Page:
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OncoSec Medical to Wrap up 2013 With Multiple Possible Catalysts

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Lesson Learned

As I look back at my investment failures and successes for the recent past, I couldn't help but notice an ongoing theme in my choices.  I often made some good decisions via a combined approach of trading and investing in buying at dips and selling at short-term spikes (or larger dips).  However, I also see so many cases in which I would have had much better returns on my investments by maintaining my long positions through the spikes and watching them appreciate over time, as the companies' successes proved to be solid with good upside over the longer term.  I invest a portion of my funds into high-risk, high-reward development-Phase pharmaceuticals with promising drugs and medical devices on the cusp of being validated (hopefully), via early and late-stage clinical trials.  Although the upside can be substantial as the potential to tap into unmet and under-met markets in cancer, heart disease and other diseases can be lucrative, the downside must be considered as clinical or regulatory failures can send shares plummeting.  OncoSec Medical Inc (OTC: ONCS) is one of my long time favorites and epitomizes the potential for solid returns via a long-term "buy and hold" approach with much upside for the exciting pharmaceutical.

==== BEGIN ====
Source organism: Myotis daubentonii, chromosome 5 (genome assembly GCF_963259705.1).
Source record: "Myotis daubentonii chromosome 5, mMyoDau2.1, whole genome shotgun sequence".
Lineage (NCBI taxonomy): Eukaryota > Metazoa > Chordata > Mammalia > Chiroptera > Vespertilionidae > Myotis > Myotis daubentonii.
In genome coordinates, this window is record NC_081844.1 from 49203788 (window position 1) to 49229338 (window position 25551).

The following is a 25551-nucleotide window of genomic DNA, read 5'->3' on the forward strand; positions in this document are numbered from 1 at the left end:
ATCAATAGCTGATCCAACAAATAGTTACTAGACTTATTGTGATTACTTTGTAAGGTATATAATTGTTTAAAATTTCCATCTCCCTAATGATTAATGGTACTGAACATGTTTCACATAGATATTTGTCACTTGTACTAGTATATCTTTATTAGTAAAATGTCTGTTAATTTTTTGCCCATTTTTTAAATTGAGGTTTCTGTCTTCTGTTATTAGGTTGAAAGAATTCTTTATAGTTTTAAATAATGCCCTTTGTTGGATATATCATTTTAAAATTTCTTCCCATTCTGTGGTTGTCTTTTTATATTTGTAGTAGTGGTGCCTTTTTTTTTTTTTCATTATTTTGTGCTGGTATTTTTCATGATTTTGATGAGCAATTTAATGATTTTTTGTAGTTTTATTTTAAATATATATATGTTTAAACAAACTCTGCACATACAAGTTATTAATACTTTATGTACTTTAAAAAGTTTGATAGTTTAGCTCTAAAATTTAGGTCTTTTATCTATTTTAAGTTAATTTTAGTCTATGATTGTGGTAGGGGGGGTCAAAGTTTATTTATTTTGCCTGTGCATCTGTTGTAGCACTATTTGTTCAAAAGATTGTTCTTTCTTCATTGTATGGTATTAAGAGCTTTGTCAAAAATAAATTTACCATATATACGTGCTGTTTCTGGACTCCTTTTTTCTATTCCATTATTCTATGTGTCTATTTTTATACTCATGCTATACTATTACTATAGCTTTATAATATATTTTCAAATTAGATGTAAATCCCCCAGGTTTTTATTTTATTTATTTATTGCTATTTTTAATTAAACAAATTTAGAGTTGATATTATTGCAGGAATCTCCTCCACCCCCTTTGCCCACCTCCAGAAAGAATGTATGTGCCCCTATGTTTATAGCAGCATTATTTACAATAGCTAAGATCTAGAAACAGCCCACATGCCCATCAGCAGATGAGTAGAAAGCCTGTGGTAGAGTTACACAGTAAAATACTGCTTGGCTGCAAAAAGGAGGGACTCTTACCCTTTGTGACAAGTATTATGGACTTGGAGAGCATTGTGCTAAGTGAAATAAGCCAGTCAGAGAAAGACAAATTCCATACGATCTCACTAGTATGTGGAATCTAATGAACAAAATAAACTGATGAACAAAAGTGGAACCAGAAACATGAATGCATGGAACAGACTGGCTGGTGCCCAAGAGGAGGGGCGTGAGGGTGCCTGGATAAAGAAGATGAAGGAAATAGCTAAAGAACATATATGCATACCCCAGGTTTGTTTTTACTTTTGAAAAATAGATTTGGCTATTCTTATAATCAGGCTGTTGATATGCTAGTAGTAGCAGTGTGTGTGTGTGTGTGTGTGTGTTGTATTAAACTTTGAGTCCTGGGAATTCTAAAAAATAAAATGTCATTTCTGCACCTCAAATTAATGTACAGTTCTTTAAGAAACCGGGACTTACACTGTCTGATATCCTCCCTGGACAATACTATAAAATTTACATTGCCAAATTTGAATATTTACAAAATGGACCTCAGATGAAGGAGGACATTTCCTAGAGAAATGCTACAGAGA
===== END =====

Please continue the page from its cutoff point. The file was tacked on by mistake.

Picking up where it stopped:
The Investment Candidate and Its Platform

I have written multiple articles mentioning OncoSec's potential as it has been developing a rapidly-advancing cancer fighting platform focused primarily on skin cancers.  The company purchased the rights it its electroporation-based approach to fighting cancer from Inovio Pharmaceuticals (INO) in March of 2011 for $3 million, due upon commercialization of the technology plus unknown royalties.  Inovio continues to develop its remaining rights to its electroporation technology for its vaccine-based approach to fighting infectious diseases and other cancer indications and has emerged as a favorite investment for small pharmaceutical traders and investors.  I encourage interested investors in either company to review Inovio's website and review recent clinical trial data, partnerships and SEC filings in order to better understand the market potential for each.

The electroporation approach both companies have been utilizing with solid success thus far is a novel and exciting approach to administering not only vaccines but also other agents of choice.  The technology lends its successes to the concept that many vaccines and other drugs utilized to fight many diseases are most efficous once they permeate the targeted cells' membranes and enter their interior.  The OncoSec Medical System(R) (OMS) is the company's platform that uses the approach of administering a electrical current via six needles (acting as electrical probes) which are inserted into targeted tumors and cancerous tissue.  The current dramatically increases the porosity of the targeted cells which allows previously-injected agents to efficiently and rapidly enter the cells' interiors.  A highly efficient approach, typical results indicate a 4,000 to 10,000-fold increase in the cell membrane's permeability while being electroporated.  Once the current is removed, the cells rapidly return to their previous state -- trapping the utilized agent inside the cells where it is not only most effective, but it also reduces the amount of free agent left to circulate the patients' bodies which would typically negatively impact the agent's safety profile.

Upcoming Catalysts